Certain members were called instruments, because they had the capacity to be inspired. Eventually, the period of intense "manifestations" ended, but the Shakers built their religion on the messages some of their members had received. Their famous song "Simple Gifts" is an example of a gift received in this special way.
-- Thomas Moore, page 185.

Actually there is no evidence that "Simple Gifts" was received as a gift that way.

For the correct information about this Shaker dance song see this book...


"Simple Gifts": Great American Folk Song by Roger Lee Hall (PineTree Press, 2014)

This book gives the full story about the origin and evolution of this popular Shaker song from the 19th century onward into the 20th and 21st centuries. The book includes chapters on the song's evolution. The complete book is included on a multi-media DVD with bonus music examples, audio interviews with Sister Mildred Barker and composer, Aaron Copland, and video clips. It is titled,

To read about this multi-media DVD:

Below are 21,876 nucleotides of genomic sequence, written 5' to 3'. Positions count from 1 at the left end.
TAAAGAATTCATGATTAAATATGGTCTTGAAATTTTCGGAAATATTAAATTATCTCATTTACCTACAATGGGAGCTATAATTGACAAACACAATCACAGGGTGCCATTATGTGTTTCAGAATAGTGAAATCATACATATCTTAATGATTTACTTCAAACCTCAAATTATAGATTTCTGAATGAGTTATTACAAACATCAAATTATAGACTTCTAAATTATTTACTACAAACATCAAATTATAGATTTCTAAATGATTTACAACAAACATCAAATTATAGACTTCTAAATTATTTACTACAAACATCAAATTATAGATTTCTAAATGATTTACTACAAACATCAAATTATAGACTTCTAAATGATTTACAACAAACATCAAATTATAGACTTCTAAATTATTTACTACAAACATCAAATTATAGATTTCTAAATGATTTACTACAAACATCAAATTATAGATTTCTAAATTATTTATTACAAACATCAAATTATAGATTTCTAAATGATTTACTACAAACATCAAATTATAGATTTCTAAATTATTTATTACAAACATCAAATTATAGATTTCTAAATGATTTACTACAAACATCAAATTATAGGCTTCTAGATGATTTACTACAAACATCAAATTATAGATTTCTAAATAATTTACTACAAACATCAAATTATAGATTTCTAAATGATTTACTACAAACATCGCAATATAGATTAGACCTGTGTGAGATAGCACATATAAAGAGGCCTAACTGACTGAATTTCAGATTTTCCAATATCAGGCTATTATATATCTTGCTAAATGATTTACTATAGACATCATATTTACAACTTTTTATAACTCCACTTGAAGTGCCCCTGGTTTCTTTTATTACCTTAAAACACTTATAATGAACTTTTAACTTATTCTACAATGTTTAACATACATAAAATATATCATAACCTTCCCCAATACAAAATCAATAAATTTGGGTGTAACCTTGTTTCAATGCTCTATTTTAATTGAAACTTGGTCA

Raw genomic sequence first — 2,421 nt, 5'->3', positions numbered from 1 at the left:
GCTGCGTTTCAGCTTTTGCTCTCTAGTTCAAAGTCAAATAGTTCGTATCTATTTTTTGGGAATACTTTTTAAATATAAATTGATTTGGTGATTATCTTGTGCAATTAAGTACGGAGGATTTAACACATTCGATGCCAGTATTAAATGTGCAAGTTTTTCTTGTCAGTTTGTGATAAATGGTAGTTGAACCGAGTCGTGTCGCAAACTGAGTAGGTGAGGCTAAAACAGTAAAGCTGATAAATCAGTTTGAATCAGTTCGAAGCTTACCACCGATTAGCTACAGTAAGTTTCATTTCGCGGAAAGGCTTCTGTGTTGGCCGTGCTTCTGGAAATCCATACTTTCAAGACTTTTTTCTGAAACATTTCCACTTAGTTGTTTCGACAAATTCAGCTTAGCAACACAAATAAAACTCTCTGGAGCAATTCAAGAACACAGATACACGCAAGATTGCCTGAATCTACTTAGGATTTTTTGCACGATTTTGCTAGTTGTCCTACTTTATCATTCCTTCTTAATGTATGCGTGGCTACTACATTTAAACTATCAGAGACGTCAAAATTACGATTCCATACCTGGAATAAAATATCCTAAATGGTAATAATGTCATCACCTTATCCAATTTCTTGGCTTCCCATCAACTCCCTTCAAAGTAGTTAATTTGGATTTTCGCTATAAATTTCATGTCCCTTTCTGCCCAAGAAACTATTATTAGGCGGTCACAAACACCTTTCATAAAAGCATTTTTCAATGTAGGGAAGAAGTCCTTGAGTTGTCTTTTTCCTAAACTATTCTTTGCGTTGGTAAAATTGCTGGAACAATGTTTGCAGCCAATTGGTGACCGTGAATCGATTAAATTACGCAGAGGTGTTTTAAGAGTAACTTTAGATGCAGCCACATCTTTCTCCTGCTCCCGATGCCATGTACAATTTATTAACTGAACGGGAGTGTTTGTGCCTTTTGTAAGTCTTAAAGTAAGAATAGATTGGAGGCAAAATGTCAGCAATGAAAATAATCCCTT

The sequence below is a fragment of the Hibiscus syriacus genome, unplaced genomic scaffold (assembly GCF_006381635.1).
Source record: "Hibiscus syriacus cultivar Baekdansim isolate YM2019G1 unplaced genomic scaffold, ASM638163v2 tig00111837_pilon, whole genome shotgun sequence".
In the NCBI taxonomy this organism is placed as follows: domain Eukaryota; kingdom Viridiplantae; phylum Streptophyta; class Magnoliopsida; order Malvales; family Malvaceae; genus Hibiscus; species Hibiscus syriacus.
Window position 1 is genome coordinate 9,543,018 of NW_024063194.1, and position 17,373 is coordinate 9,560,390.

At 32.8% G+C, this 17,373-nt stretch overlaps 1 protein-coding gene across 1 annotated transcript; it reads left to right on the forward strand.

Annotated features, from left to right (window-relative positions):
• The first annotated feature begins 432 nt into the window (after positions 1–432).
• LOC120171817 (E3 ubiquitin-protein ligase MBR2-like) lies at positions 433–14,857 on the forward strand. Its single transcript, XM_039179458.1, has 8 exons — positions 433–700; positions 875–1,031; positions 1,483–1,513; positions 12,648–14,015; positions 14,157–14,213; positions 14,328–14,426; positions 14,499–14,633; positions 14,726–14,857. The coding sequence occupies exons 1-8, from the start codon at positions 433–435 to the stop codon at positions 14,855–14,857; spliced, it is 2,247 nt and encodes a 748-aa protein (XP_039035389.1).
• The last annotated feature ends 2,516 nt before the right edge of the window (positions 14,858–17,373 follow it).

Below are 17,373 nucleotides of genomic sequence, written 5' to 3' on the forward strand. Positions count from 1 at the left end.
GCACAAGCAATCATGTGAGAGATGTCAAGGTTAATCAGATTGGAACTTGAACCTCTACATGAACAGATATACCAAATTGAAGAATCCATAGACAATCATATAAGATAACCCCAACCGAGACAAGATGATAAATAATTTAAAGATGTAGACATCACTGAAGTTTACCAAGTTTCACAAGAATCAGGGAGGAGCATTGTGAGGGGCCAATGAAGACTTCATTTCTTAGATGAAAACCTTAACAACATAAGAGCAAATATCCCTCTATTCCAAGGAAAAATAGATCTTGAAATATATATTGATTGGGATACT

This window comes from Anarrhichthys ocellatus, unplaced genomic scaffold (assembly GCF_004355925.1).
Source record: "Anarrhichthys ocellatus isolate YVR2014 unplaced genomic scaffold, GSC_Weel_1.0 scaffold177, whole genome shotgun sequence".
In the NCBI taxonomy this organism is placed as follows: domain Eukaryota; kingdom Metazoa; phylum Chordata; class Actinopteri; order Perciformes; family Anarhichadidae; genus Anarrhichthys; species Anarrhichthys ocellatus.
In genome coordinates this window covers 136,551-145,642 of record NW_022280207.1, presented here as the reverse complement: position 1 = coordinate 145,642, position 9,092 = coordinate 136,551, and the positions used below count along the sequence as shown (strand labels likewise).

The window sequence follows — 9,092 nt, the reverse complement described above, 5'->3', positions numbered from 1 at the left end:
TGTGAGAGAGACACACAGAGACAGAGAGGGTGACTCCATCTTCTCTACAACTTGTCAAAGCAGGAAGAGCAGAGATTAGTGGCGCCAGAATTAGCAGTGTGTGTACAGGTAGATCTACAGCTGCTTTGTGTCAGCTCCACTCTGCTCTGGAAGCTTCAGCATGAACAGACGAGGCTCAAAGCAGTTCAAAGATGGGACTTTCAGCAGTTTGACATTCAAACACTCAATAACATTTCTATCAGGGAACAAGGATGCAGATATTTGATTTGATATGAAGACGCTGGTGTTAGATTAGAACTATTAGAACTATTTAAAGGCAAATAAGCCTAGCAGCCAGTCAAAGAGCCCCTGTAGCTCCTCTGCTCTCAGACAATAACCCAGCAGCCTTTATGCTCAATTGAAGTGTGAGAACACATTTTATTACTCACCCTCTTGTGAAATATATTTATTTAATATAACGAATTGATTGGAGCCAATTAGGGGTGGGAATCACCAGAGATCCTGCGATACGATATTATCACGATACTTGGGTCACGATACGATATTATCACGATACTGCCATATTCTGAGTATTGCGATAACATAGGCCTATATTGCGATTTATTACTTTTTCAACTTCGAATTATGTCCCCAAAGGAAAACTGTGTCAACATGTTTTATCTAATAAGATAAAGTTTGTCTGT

Click here


Also available --

Multi-media DVD with "Simple Gifts" in audio and video versions:

To read about this multi-media publication:

Click here



Watch an choral arrangement of "Simple Gifts" by Roger Lee Hall on YouTube -- click here







Simple Gifts
©PineTree Music

An attractive broadside (8 1/2 X 11) by GMH Design,
edited by Roger Hall,
with the words and music to the Shaker song
on heavy cover stock,
is available for display or gift-giving.
To order this colorful broadside, go to the

AMP Store





New AMRC Release!


CD-ROM: Simple Gifts Revisited (AMRC 0033)


This specially produced non-commercial disc contains music, interviews and a book.

It also includes exclusive in-person interviews with two people who helped spread this song in the 20th century: